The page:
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Beth Murphy

Hafizullah, 63, was never a wealthy man, but his income harvesting grapes and selling raisins in Afghanistan’s Hindu Kush mountain valley had always been enough to take care of his wife and seven children. He consistently earned $4,000 (USD) annually growing grapes known locally as “the bride’s finger” for their elongated, plump sweetness.

“It’s what my father and grandfather did, and I learned from them,” Hafizullah said while sitting in his garden surrounded by desperate-looking plants, the dry earth cracking beneath him.  

He also learned an important proverb from his elders: “Let Kabul be without gold, but never without snow.” The water to irrigate his fields comes from melting snow. In 2015 and 2016, there wasn’t a single flake, and for the past two years, drought has devastated his crops. The lack of water – and the fungal disease it caused – has suffocated the grapes and covered the leaves in mold. In 2016, he earned just $600 (USD), a ruinous 85 percent drop in income.  

Let Kabul be without gold, but never without snow.

Afghan proverb

Enter Hafizullah’s two daughters. Maryam, 23, and Goldasta, 24, are the only girls in their family to have ever gone to school, and they are the first in their family – male or female – to graduate from high school. That education led to opportunity when a girls’ school opened in their village. Today, they are both teachers at the Zabuli Education Center, and their salaries are helping their parents and five siblings survive.

“[What if] my daughters didn’t work? I can’t imagine it,” Hafizuallah said.

This perspective, experts say, is key to understanding one of the newest and biggest ideas in global development: Girls’ education may be a magic bullet when it comes to solving issues related to climate change.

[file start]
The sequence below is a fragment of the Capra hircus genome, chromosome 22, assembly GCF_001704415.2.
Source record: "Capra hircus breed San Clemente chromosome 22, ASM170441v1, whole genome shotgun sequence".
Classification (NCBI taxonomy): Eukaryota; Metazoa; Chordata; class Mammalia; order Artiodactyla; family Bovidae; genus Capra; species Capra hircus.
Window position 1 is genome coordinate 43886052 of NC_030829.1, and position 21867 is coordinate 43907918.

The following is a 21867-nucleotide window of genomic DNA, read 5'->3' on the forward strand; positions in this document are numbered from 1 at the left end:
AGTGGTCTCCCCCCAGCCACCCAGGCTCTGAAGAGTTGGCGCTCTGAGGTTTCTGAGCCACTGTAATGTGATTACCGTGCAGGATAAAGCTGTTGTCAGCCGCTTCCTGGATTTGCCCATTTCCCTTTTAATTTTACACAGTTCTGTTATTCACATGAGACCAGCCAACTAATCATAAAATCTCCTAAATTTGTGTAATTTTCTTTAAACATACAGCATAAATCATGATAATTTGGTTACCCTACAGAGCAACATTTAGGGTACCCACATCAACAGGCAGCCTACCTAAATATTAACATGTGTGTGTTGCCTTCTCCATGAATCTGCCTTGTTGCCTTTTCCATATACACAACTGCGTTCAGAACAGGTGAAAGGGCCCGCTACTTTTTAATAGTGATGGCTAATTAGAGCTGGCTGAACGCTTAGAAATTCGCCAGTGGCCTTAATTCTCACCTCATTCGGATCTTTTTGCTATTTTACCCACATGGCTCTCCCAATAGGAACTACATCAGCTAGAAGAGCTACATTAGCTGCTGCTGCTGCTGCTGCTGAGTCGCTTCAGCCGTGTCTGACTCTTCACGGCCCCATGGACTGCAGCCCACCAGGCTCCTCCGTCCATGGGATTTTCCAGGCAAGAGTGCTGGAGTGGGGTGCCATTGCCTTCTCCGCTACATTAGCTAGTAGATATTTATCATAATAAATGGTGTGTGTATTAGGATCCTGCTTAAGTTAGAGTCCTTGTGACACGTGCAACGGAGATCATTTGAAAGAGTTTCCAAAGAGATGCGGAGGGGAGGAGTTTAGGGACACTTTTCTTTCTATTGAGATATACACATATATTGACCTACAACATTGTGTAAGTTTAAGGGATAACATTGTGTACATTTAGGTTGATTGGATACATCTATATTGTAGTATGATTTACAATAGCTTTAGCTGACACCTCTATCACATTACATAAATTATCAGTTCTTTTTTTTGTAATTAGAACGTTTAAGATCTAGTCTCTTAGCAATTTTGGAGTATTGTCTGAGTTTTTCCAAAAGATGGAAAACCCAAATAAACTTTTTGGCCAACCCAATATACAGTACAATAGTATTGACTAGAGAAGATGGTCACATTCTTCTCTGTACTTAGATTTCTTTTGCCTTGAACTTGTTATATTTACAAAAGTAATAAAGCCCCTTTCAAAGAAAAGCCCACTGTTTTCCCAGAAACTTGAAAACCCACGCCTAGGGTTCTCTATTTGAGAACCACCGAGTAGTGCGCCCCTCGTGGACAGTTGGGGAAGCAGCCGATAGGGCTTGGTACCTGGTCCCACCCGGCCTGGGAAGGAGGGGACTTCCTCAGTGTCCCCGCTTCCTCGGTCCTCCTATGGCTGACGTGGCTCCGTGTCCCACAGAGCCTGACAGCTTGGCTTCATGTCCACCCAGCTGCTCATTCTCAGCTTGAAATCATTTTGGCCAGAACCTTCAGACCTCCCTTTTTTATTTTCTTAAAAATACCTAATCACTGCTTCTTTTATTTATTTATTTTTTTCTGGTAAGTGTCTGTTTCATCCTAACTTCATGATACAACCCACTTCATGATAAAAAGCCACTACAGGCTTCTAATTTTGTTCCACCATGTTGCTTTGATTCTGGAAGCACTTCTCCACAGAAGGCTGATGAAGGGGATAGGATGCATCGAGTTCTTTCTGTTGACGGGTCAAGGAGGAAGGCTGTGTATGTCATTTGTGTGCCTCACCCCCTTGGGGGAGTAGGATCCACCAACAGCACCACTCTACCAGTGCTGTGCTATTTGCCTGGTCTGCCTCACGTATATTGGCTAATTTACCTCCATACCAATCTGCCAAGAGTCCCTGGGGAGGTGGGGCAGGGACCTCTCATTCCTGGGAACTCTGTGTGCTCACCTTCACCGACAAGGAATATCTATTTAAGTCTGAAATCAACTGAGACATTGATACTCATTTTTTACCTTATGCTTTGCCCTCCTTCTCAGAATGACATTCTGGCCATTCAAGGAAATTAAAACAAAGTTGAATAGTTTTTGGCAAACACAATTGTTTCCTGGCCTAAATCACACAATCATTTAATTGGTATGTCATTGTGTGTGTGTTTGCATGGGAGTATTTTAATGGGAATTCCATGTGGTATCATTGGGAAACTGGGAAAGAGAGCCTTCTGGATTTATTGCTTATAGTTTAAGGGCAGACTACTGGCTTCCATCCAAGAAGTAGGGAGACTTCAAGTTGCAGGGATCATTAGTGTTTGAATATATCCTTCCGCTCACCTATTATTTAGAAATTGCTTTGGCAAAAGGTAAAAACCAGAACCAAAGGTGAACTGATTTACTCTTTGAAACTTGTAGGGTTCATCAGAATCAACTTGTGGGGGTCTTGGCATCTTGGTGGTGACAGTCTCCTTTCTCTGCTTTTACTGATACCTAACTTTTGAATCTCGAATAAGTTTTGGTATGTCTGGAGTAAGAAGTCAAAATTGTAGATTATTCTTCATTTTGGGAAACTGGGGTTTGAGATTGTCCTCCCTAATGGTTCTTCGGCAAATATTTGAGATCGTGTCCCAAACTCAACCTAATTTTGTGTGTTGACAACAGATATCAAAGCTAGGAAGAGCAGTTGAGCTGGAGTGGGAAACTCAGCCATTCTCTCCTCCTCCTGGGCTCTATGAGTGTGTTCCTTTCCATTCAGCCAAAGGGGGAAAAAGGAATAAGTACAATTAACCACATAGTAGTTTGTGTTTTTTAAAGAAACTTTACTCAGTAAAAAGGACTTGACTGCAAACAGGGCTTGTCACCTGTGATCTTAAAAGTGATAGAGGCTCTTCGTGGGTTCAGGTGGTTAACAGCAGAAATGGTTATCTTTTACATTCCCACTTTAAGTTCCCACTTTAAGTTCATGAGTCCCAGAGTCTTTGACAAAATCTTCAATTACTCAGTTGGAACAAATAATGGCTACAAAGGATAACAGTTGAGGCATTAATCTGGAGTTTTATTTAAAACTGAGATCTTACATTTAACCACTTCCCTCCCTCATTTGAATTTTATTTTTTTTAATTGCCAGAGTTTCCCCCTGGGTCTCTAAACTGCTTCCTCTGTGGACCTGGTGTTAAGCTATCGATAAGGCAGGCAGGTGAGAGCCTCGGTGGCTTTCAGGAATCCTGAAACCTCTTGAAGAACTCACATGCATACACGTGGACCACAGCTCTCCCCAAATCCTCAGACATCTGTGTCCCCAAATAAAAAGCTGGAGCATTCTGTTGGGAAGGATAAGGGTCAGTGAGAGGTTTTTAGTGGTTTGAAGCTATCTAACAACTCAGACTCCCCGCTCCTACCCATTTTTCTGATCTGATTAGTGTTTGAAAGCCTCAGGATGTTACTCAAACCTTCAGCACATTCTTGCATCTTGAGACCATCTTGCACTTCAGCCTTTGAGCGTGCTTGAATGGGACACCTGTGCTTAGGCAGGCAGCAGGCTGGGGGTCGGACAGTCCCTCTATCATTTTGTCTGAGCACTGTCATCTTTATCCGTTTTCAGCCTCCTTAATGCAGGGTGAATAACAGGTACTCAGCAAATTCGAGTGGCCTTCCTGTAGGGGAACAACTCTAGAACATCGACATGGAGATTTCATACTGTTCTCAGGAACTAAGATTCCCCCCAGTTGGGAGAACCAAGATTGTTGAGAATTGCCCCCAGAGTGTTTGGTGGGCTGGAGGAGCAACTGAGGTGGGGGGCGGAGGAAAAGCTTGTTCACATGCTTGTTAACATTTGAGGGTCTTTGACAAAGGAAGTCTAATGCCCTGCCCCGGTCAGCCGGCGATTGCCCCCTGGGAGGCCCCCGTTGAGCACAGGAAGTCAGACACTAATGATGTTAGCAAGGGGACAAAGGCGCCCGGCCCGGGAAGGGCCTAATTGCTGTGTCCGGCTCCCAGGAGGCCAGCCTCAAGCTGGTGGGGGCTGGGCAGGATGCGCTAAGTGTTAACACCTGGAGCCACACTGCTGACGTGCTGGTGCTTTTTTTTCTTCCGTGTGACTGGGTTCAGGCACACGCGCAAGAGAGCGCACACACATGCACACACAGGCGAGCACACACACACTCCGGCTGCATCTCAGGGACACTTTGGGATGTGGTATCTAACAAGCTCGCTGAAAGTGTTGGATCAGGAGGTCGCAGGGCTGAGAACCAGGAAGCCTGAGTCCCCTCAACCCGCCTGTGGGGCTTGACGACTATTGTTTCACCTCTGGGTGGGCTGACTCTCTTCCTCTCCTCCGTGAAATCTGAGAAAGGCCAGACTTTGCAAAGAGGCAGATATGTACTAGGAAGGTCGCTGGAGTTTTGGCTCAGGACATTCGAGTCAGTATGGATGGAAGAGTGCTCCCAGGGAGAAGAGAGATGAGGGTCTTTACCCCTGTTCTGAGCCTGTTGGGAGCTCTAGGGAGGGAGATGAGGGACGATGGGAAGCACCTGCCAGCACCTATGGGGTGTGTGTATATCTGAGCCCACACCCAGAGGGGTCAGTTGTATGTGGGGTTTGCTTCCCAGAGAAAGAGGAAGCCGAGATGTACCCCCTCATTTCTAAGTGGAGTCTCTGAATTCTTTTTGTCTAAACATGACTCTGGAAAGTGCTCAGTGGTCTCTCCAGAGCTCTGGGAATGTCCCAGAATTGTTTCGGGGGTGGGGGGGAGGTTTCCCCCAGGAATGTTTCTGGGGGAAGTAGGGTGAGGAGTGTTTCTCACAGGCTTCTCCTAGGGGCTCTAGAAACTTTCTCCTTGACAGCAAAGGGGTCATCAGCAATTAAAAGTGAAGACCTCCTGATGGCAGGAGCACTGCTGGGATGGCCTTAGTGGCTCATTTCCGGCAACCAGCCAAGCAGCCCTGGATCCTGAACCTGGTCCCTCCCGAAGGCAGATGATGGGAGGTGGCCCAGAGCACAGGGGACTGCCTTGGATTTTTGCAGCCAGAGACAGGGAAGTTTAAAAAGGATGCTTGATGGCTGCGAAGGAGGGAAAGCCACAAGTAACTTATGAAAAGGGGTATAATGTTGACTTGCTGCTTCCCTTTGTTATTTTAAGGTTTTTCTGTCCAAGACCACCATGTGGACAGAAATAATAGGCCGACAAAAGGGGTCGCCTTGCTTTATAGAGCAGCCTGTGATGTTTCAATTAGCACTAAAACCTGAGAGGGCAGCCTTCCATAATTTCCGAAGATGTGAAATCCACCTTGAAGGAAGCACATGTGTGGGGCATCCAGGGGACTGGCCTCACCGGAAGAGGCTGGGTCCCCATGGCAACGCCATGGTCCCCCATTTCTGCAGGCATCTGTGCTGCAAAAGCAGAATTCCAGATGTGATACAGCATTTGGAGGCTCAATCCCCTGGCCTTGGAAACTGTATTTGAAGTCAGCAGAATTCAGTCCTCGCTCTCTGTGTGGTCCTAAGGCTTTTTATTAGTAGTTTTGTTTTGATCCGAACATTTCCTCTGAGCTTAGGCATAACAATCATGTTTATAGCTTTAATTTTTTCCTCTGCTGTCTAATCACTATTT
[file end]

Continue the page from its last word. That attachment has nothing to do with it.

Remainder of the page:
“The conversation is dominated right now by climate scientists, oil and gas – the usual suspects,” says Christina Kwauk, a girls’ education postdoctoral fellow at The Brookings Institution’s Center for Universal Education. “For actors who aren’t thinking about education, it’s hard for them to see the connection to climate. But it’s there.”

According to the United Nations Environment Program, climate change is a real and present danger in Afghanistan, and “the poorest people, particularly subsistence farmers and pastoralists … are those who suffer most.” Experts say today’s drought is climate-induced and that there’s every indication that the future will be worse. Temperatures in the country are expected to increase more than the global average, with projections as high as 4 degrees Fahrenheit by 2050 and 11 degrees Fahrenheit by 2100.

Without serious adaptation and disaster risk reduction, climate change will send the country’s already-fragile economy and security spiraling, UNEP says.

“When we’re talking about climate adaptation or mitigation,” Kwauk says, “girls’ education has to be part of the conversation.” It’s critical, she says, for achieving the 2030 Agenda for Sustainable Development which was unanimously adopted by the 193 U.N. member states in 2015. In it, there are 17 goals to wipe out poverty, fight inequality and tackle climate change.

“We’re looking at girls’ education as the way to achieve multiple sustainable development goals,” says Kwauk. “It is innovative. Who would have thought that you could tackle very different seemingly unrelated goals through girls’ education?”

It’s a question that Hafizullah and his family have already answered.  

This reporting and filming continues our commitment to in-depth reporting in Afghanistan, where we filmed WHAT TOMORRROW BRINGS (PBS/POV series and winner of 2017 Edward R. Murrow, Alfred I. duPont and Overseas Press Club Awards).

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